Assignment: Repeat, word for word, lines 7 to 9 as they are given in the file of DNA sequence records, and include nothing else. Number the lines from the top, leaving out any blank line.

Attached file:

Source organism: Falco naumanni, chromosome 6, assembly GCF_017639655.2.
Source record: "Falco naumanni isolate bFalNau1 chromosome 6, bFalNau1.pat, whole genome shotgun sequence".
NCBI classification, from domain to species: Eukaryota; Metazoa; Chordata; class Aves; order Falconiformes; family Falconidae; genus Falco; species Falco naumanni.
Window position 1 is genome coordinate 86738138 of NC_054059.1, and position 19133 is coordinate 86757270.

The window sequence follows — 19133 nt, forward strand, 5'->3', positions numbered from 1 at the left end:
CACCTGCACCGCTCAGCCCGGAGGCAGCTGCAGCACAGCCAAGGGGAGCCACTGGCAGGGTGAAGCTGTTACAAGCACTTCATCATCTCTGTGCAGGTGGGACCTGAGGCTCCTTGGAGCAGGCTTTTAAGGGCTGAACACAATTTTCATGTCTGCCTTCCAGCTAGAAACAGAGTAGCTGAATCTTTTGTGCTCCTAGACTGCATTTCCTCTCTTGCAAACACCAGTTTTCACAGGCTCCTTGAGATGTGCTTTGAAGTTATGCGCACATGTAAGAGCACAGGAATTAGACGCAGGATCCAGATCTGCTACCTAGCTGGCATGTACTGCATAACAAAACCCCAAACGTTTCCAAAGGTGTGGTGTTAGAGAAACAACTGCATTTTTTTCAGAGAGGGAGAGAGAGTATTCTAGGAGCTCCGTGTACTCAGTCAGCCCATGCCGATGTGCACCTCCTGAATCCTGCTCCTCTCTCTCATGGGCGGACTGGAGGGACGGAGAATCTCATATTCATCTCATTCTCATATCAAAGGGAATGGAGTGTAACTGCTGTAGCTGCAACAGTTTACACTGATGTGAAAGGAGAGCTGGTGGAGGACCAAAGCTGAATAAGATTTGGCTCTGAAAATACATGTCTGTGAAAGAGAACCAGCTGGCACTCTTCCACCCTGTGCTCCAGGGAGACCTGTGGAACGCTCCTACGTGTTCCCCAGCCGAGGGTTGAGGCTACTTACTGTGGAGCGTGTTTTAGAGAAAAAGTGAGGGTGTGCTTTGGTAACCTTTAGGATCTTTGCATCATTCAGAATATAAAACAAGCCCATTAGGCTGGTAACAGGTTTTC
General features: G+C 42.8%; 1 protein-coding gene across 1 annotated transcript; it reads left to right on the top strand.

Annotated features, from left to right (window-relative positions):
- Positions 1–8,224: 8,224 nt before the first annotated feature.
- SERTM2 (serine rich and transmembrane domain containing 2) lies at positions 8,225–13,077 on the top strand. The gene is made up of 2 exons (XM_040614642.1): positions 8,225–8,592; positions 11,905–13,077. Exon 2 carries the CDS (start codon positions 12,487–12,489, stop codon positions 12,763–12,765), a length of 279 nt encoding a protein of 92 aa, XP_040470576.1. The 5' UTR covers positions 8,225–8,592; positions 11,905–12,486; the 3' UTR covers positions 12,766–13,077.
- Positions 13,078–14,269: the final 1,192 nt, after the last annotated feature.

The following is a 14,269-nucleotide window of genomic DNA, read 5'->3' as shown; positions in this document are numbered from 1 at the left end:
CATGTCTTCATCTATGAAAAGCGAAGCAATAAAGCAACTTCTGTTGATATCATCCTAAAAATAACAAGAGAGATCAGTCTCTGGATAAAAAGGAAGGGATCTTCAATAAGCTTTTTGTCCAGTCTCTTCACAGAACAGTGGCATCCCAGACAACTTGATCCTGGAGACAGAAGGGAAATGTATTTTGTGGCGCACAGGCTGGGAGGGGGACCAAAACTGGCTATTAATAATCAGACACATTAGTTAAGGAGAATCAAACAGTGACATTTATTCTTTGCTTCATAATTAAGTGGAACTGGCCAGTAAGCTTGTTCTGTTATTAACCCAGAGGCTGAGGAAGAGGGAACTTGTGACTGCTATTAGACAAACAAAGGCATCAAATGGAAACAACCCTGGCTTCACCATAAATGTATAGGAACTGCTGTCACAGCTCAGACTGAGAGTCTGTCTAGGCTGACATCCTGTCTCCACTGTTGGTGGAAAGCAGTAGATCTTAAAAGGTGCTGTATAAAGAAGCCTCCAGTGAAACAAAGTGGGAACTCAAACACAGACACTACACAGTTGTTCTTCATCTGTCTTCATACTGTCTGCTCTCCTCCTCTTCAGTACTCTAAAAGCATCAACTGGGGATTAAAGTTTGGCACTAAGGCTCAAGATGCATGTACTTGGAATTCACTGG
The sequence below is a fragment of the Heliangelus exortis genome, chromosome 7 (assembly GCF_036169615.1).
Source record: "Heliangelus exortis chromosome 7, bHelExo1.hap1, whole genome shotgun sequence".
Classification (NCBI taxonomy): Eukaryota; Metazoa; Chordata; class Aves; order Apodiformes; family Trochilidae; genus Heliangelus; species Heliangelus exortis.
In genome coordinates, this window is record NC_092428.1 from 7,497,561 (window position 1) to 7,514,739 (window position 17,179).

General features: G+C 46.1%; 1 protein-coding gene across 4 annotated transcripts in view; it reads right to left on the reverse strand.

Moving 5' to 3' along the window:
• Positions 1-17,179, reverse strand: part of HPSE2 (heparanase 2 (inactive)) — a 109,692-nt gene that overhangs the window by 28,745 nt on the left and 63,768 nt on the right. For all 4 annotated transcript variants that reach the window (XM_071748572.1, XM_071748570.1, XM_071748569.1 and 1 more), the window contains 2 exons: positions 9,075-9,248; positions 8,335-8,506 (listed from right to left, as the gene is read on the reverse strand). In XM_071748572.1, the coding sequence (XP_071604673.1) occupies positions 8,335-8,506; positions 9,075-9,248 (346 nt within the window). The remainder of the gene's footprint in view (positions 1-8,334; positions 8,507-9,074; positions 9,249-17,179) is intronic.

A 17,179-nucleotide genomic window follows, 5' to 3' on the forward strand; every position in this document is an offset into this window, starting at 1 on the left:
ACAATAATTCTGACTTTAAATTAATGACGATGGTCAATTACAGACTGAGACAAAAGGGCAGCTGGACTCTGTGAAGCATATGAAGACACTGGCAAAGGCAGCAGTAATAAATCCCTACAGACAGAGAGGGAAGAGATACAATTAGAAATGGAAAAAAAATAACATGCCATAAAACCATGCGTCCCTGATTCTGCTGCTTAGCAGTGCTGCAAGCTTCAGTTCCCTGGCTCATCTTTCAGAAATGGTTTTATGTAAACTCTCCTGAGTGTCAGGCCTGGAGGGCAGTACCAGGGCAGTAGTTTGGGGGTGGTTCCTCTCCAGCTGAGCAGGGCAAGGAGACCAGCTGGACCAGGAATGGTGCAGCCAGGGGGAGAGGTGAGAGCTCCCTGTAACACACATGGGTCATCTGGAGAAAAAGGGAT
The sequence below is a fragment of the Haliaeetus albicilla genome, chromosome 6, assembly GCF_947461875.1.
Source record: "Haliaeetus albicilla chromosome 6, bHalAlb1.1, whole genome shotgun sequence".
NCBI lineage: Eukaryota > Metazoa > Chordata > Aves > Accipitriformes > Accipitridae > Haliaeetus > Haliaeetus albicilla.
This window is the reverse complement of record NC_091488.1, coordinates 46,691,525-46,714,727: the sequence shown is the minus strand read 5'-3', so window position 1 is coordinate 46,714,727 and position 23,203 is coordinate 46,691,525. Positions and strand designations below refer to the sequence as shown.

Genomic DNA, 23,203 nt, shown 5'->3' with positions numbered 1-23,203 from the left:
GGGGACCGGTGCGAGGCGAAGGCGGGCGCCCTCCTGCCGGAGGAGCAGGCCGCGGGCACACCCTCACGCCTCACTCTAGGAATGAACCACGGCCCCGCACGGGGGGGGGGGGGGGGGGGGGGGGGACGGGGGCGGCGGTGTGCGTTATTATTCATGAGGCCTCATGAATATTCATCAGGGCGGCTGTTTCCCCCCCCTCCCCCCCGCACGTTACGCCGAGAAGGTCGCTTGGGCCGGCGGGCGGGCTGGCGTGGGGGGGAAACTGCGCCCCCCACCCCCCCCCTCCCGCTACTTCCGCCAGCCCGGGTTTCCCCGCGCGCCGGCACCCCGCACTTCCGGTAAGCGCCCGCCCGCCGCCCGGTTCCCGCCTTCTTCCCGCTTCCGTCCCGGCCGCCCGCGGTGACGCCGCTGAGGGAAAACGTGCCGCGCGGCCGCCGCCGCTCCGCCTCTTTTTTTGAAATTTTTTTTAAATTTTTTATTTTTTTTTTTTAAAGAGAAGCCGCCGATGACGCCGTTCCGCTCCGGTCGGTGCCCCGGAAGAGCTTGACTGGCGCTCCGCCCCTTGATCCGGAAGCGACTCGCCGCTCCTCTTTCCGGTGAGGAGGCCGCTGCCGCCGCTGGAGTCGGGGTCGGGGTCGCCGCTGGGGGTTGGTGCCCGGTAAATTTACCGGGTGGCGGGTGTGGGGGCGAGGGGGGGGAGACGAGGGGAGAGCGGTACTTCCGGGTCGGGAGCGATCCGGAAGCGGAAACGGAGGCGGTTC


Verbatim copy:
General features: G+C 42.8%; 1 protein-coding gene across 1 annotated transcript; it reads left to right on the top strand.

Annotated features, from left to right (window-relative positions):
- Positions 1–8,224: 8,224 nt before the first annotated feature.